Patients with non-cardiac chest pain are reassured with brief education

December 12, 2020

Sophia Antipolis - 12 December 2020: Patients diagnosed with non-cardiac chest pain are reluctant to believe they do not have heart disease. A new study shows that explaining the test results convinces patients and reduces the likelihood of future chest pain. The research is presented at EACVI - Best of Imaging 2020, a scientific congress of the European Society of Cardiology (ESC).1

Chest pain is one of the most frequent causes of consults at the emergency department. This study refers to individuals who sought medical help for chest pain and had a computed tomography (CT) examination of the coronary arteries that showed normal arteries. "Previous studies have reported that these patients do not trust their examination results and still think they have heart disease," said study author Ms. Isabel Krohn, a radiographer at Haukeland University Hospital, Bergen, Norway.2

Patients with chest pain undergo several different types of tests to determine the cause. In 2018, around 600 outpatients with chest pain had CT scans at Haukeland University Hospital to examine the coronary arteries.3 These scans showed that approximately 200 of the 600 patients had healthy arteries - meaning no calcium deposits or narrowing of the arterial lumen. Studies in other centres have reported that chest pain has a non-cardiac origin in two-thirds of patients.4 Typical causes are indigestion or acid reflux, musculoskeletal disorders such as back pain or sore muscles between the ribs, and psychological issues like panic attacks and anxiety.

"I noticed that a number of patients who came for a coronary CT to diagnose their chest pain had previously undergone a coronary CT scan and other heart examinations which found no evidence of coronary disease," said Ms. Krohn. "Given the excellent prognostic value of coronary CT, I thought this information could be beneficial to this patient group."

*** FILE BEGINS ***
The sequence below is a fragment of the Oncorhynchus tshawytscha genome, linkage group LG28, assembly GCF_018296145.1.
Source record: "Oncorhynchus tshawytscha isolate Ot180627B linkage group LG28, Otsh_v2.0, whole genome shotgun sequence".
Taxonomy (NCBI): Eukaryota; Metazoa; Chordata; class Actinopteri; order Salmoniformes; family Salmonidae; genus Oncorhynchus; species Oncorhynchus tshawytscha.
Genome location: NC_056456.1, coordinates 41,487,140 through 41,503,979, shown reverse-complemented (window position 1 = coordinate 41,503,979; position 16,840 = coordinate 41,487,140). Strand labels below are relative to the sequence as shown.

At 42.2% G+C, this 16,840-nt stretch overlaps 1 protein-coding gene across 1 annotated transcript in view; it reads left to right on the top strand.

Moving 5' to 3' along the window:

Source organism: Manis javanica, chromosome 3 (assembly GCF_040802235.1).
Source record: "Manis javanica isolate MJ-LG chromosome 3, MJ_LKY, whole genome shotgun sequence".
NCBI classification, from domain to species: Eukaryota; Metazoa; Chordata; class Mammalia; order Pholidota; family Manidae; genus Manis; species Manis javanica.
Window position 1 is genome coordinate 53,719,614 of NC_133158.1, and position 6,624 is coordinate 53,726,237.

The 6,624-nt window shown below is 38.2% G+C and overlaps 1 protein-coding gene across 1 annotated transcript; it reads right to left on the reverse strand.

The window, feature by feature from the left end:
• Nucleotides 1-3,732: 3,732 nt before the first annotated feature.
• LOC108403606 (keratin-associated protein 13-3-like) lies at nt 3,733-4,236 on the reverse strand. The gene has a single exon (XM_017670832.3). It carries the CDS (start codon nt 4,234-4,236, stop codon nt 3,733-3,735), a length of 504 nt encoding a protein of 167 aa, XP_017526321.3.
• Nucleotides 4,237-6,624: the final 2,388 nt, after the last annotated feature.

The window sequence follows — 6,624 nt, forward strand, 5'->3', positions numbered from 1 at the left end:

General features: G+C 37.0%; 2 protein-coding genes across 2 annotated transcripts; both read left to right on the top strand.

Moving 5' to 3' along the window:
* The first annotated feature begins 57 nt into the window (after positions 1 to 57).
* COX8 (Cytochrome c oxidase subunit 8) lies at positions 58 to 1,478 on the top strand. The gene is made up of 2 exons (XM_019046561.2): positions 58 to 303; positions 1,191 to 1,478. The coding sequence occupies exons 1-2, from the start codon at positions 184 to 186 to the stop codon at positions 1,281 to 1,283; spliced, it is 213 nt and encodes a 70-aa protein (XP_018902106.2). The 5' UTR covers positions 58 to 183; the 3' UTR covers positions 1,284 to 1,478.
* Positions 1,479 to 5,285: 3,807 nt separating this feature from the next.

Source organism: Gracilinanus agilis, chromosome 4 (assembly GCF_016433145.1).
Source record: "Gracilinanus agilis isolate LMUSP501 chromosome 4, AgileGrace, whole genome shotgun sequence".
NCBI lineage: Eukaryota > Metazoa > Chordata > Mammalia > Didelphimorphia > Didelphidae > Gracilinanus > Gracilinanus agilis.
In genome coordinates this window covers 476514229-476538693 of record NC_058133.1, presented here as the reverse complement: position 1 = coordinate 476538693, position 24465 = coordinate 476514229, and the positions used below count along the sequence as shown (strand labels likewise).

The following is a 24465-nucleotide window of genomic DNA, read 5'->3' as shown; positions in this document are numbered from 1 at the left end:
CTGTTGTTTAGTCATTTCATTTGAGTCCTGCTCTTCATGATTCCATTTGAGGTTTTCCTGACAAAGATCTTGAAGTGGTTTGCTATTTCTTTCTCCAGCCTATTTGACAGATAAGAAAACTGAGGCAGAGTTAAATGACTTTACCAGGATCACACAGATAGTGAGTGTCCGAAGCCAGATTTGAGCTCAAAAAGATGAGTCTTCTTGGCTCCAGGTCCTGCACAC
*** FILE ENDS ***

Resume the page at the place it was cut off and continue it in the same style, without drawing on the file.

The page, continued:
The study included 92 patients with chest pain and normal results (i.e. no sign of coronary artery disease) on CT examination of the coronary arteries. The average age was 51 years and 63 (68%) were women. Patients were randomly allocated to the intervention or control group. The control group received usual care, meaning that around one week after the scans, their general practitioner or other referring doctor told them the result was normal.

The intervention group went through a three-part explanation with the radiographer. In the first part, participants received extended information about the CT examination they just went through - both orally and in a brochure written in understandable terms. This included the different reasons for chest pain, low probability of inaccurate results, and very low risk of a future heart attack when CT scans show healthy arteries. In the second part, participants were shown their own calcium score images to visually strengthen the message in the brochure. Lastly, the radiographer told patients their results were normal.

Both groups were followed-up at one month. Participants were asked to rate on a scale of 0 to 10 the degree to which they believed that the CT scan of their coronary arteries had found no heart disease (0 = no trust in the results; 10 = fully trust the results). Patients in the intervention group were significantly more likely to believe the test results compared to those in the control group.

Participants were also asked how often they currently experienced chest pain during their most strenuous level of activity compared to one month ago (slightly more often; about the same; slightly less often; much less often). Two-thirds (67%) of patients in the intervention group reported experiencing chest pain much less often compared to 38% of patients in the control group (p=0.042).

Ms. Krohn said it was important to deliver the education as a package and to personalise it. "I explained the information in the brochure and the image, and subtly asked questions to probe if the patient understood. That made it possible to customise the teaching. The sessions took five to 15 minutes depending on how much explanation each patient required. I think discussing the results with patients immediately after the test also helps them to accept the results."

She concluded: "This type of education is likely to become more common in years to come as a way of improving health literacy."
ESC Press Office
Tel: +33 (0)4 89 87 20 85
Mobile: +33 (0)7 8531 2036

Follow us on Twitter @ESCardioNews

Notes to editor

Funding: None.

Disclosures: None.

References and notes
  1. Abstract title: CT of the coronary arteries in patients with noncoronary chest pain. An educational intervention aimed at improving reliance and reducing episodes of recurring chest pain.
  2. Kisely_SR, Campbell_LA, Yelland_MJ, et al. Psychological interventions for symptomatic management of non-specific chest pain in patients with normal coronary anatomy. Cochrane Database Syst Rev. 2015;6:CD004101.